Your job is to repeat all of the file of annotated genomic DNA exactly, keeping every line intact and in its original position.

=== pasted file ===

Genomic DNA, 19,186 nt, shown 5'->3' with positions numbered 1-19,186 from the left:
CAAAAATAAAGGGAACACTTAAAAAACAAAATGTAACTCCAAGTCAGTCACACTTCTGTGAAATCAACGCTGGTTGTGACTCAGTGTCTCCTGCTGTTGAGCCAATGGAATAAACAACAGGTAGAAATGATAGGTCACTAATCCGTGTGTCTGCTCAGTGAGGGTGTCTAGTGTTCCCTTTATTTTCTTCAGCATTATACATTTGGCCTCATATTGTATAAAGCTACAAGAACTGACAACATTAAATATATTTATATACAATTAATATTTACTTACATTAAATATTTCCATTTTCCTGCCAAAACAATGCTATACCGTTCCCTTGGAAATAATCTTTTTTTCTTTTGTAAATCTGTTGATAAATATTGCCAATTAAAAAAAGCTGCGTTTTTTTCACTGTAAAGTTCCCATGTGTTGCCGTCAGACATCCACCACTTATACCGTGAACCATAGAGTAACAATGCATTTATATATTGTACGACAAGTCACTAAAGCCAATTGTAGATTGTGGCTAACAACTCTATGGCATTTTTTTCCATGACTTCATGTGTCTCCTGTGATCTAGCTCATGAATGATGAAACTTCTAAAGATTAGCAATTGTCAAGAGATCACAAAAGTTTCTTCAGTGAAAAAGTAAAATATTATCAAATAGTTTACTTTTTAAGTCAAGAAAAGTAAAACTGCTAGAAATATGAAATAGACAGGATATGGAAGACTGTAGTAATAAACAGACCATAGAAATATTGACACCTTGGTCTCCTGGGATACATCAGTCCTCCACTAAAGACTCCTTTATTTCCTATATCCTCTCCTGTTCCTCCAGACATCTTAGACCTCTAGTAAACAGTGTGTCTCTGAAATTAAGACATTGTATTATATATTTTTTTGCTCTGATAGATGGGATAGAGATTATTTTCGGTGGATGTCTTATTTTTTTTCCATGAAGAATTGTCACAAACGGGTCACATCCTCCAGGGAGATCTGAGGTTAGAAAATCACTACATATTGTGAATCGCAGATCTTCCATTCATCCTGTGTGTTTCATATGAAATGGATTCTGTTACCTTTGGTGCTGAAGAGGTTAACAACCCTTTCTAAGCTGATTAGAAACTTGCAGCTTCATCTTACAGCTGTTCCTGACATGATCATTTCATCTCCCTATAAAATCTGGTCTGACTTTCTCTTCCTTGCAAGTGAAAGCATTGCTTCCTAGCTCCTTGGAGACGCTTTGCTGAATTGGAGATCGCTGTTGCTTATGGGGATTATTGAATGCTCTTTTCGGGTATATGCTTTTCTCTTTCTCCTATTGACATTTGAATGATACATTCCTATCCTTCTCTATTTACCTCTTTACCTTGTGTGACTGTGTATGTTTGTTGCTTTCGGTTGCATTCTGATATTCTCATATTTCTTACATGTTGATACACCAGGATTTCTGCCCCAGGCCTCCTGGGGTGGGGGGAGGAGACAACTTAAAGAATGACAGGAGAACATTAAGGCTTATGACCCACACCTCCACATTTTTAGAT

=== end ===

Genomic DNA, 19,186 nt, shown 5'->3' with positions numbered 1-19,186 from the left:
CAAAAATAAAGGGAACACTTAAAAAACAAAATGTAACTCCAAGTCAGTCACACTTCTGTGAAATCAACGCTGGTTGTGACTCAGTGTCTCCTGCTGTTGAGCCAATGGAATAAACAACAGGTAGAAATGATAGGTCACTAATCCGTGTGTCTGCTCAGTGAGGGTGTCTAGTGTTCCCTTTATTTTCTTCAGCATTATACATTTGGCCTCATATTGTATAAAGCTACAAGAACTGACAACATTAAATATATTTATATACAATTAATATTTACTTACATTAAATATTTCCATTTTCCTGCCAAAACAATGCTATACCGTTCCCTTGGAAATAATCTTTTTTTCTTTTGTAAATCTGTTGATAAATATTGCCAATTAAAAAAAGCTGCGTTTTTTTCACTGTAAAGTTCCCATGTGTTGCCGTCAGACATCCACCACTTATACCGTGAACCATAGAGTAACAATGCATTTATATATTGTACGACAAGTCACTAAAGCCAATTGTAGATTGTGGCTAACAACTCTATGGCATTTTTTTCCATGACTTCATGTGTCTCCTGTGATCTAGCTCATGAATGATGAAACTTCTAAAGATTAGCAATTGTCAAGAGATCACAAAAGTTTCTTCAGTGAAAAAGTAAAATATTATCAAATAGTTTACTTTTTAAGTCAAGAAAAGTAAAACTGCTAGAAATATGAAATAGACAGGATATGGAAGACTGTAGTAATAAACAGACCATAGAAATATTGACACCTTGGTCTCCTGGGATACATCAGTCCTCCACTAAAGACTCCTTTATTTCCTATATCCTCTCCTGTTCCTCCAGACATCTTAGACCTCTAGTAAACAGTGTGTCTCTGAAATTAAGACATTGTATTATATATTTTTTTGCTCTGATAGATGGGATAGAGATTATTTTCGGTGGATGTCTTATTTTTTTTCCATGAAGAATTGTCACAAACGGGTCACATCCTCCAGGGAGATCTGAGGTTAGAAAATCACTACATATTGTGAATCGCAGATCTTCCATTCATCCTGTGTGTTTCATATGAAATGGATTCTGTTACCTTTGGTGCTGAAGAGGTTAACAACCCTTTCTAAGCTGATTAGAAACTTGCAGCTTCATCTTACAGCTGTTCCTGACATGATCATTTCATCTCCCTATAAAATCTGGTCTGACTTTCTCTTCCTTGCAAGTGAAAGCATTGCTTCCTAGCTCCTTGGAGACGCTTTGCTGAATTGGAGATCGCTGTTGCTTATGGGGATTATTGAATGCTCTTTTCGGGTATATGCTTTTCTCTTTCTCCTATTGACATTTGAATGATACATTCCTATCCTTCTCTATTTACCTCTTTACCTTGTGTGACTGTGTATGTTTGTTGCTTTCGGTTGCATTCTGATATTCTCATATTTCTTACATGTTGATACACCAGGATTTCTGCCCCAGGCCTCCTGGGGTGGGGGGAGGAGACAACTTAAAGAATGACAGGAGAACATTAAGGCTTATGACCCACACCTCCACATTTTTAGAT